An original post for Bridges:
It wasn’t so long ago that I was parenting a “normal” 4 year old. A “normal” bouncing-off-walls, vroombunctious, difficult to control, impulsive 4 year old, which probably should have tipped me off, but the parent is always the last to know, right? The truth is, we knew for a long time that something wasn’t quite… as it should be. J is clearly very intelligent. But he has such a hard time focusing, such a hard time controlling his impulses, and such a hard time controlling his temper tantrums. Clearly he wasn’t any happier about any of these things than we were. Yet, time and again, school psychologists, county therapists, teachers would tell us “no, he’s fine! He doesn’t need any services at all! Sure, he may have some issues, but clearly he doesn’t qualify!”
And so time passed without J getting the help he needed. Other mothers looked at me disapprovingly in stores. Can’t she just control her child? they must have been thinking. Well, no. No I could not “just control my child.” You see, it doesn’t work that way. As it happens, I would later find out, AD/HD isn’t caused by bad parenting (though, it also turns out, AD/HD can lead to bad parenting). You can’t “fix” AD/HD just by disciplining your child. You can’t force him to control himself through sheer act of will. It doesn’t work that way. Control my child, indeed. We were so far from control, it wasn’t funny.
Finally, at the end of May, we walked into Dr. S’s office, desperate, really, for some answers. Were we overreacting? Were we just bad parents? Was it just “normal” to have this many temper tantrums? Is it “normal” to be this impulsive? Was it just “normal” to be a moving so much it was like he was driven by a motor that never stopped? I mean, what do I know? He’s the first four year old I’ve ever parented, right? And we told the doctor everything, provided him with all of our reports, assessments, surveys, etc. He went and assessed J in the classroom, evaluated J in his office, read all of our reports and a few days before we returned to his office, we received his report in the mail with those four little letters: AD/HD (combined type).
Amazingly, though we’d jokingly called him “ADHD boy” before, it had seriously never really occurred to me before. And here it was, staring me in the face. An answer. A diagnosis. Could it be? And here, laid out in this report, was a plan of action for addressing this diagnosis. A plan for moving forward. I was on cloud nine, which might not be what you expect when receiving a diagnosis like that for your child, but it’s where I was at the time. Finally, someone was telling me I wasn’t losing my mind! And when we finally walked into the doctor’s office to discuss the report and he said to us, “A child with J’s profile would make even the best parent in the universe feel incompetent,” I was relieved, because, BOY did I feel incompetent! But this doctor was going to help us find the answers.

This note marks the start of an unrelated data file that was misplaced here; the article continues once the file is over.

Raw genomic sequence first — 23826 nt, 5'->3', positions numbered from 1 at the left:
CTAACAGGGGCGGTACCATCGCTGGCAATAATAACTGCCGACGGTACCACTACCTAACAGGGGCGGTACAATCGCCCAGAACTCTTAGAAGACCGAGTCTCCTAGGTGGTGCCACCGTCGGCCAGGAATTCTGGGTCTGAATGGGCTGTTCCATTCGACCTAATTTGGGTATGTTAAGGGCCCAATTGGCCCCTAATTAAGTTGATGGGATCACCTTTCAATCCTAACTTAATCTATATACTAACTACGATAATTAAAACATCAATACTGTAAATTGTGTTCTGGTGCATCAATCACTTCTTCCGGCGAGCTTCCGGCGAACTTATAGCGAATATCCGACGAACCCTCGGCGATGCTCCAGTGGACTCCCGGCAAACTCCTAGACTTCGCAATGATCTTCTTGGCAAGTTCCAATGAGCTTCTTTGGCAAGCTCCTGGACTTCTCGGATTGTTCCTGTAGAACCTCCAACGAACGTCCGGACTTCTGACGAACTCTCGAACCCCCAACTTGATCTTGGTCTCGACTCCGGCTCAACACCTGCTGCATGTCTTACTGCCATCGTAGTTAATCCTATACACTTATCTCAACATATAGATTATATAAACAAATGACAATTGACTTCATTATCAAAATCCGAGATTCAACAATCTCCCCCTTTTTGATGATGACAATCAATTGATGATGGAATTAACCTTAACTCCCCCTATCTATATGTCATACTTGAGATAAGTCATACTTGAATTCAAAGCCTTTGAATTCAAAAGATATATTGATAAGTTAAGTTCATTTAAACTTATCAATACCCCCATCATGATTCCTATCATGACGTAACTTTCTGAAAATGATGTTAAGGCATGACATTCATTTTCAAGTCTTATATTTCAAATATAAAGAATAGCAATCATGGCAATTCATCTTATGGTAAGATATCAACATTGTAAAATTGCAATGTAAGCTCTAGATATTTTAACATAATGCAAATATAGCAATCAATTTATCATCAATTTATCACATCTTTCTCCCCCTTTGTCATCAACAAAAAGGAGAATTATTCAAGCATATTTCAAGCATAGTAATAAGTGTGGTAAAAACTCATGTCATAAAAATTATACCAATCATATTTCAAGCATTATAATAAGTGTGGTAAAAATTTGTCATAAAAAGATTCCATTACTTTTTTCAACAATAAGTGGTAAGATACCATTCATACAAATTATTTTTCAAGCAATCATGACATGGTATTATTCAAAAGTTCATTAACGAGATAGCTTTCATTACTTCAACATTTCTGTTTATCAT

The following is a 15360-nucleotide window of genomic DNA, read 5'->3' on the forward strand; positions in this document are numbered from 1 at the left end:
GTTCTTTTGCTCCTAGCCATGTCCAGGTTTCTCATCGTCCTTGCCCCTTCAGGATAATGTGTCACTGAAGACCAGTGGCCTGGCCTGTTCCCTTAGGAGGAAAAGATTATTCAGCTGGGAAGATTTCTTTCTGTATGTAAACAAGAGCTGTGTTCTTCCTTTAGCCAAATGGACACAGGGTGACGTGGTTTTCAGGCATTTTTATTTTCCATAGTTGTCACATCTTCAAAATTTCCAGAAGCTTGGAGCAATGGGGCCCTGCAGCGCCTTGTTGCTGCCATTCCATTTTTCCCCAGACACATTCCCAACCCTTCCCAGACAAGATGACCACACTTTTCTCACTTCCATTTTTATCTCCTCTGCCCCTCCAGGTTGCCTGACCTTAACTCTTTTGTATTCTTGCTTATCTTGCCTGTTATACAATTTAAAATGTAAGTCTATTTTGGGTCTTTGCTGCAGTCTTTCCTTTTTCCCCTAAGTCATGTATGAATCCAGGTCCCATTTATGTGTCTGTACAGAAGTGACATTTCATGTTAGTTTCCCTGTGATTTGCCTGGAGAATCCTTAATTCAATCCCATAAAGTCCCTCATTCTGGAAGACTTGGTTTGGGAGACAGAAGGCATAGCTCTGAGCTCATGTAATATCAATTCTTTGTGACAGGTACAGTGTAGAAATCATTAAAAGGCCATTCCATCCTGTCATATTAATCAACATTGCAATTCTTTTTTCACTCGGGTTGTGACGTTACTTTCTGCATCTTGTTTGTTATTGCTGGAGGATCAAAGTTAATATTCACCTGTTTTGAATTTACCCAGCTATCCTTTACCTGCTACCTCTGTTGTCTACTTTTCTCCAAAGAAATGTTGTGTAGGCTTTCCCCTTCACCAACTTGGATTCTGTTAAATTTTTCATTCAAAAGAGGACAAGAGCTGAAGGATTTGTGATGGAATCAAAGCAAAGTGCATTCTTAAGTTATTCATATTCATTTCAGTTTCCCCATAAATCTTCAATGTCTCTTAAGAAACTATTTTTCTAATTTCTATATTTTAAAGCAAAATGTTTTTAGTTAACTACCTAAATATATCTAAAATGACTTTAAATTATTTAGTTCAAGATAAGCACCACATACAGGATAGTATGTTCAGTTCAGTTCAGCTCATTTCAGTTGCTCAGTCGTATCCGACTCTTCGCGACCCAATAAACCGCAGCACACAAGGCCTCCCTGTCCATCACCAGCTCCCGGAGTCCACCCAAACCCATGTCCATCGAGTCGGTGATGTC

And slowly, we are finding answers. Medication is helping. Behavior Management is helping. The two together are magical. It’s a slow process. We don’t expect miracles overnight. But our goal is to help J be the best, most functional person he can be. AD/HD isn’t just hyperactivity as so many believe it is. It’s a true disability and it affects all aspects of a person’s life and the lives of the people around them. It turns out, parents of children with AD/HD suffer levels of stress equal to that of parents whose children suffer from Autism, Down’s Syndrome, and other disorders. Children with AD/HD are ostracized by their peers, and the parents of children with AD/HD are often left to cope on their own because their friends don’t understand, and don’t want to deal with their on-the-go child who can’t control their impulses. After all, their friends wonder, why can’t you just control your child?
It wasn’t so long ago that I was parenting a “normal” child. A “normal” child who was bouncing off walls and who couldn’t control his impulses. A “normal” child for whose faults my bad parenting was blamed. Now, just a few short weeks later, I’m parenting a child with AD/HD. A child with special needs. He’s the same child, but now, now he’ll be able to get the help he needs. Those four little letters make all the difference in the world, don’t they?
Karen is the contributing editor for ADHD. She writes daily at her personal blog, Chez Perky, where she covers not only life with her vroombunctious preschooler, but also triplets.
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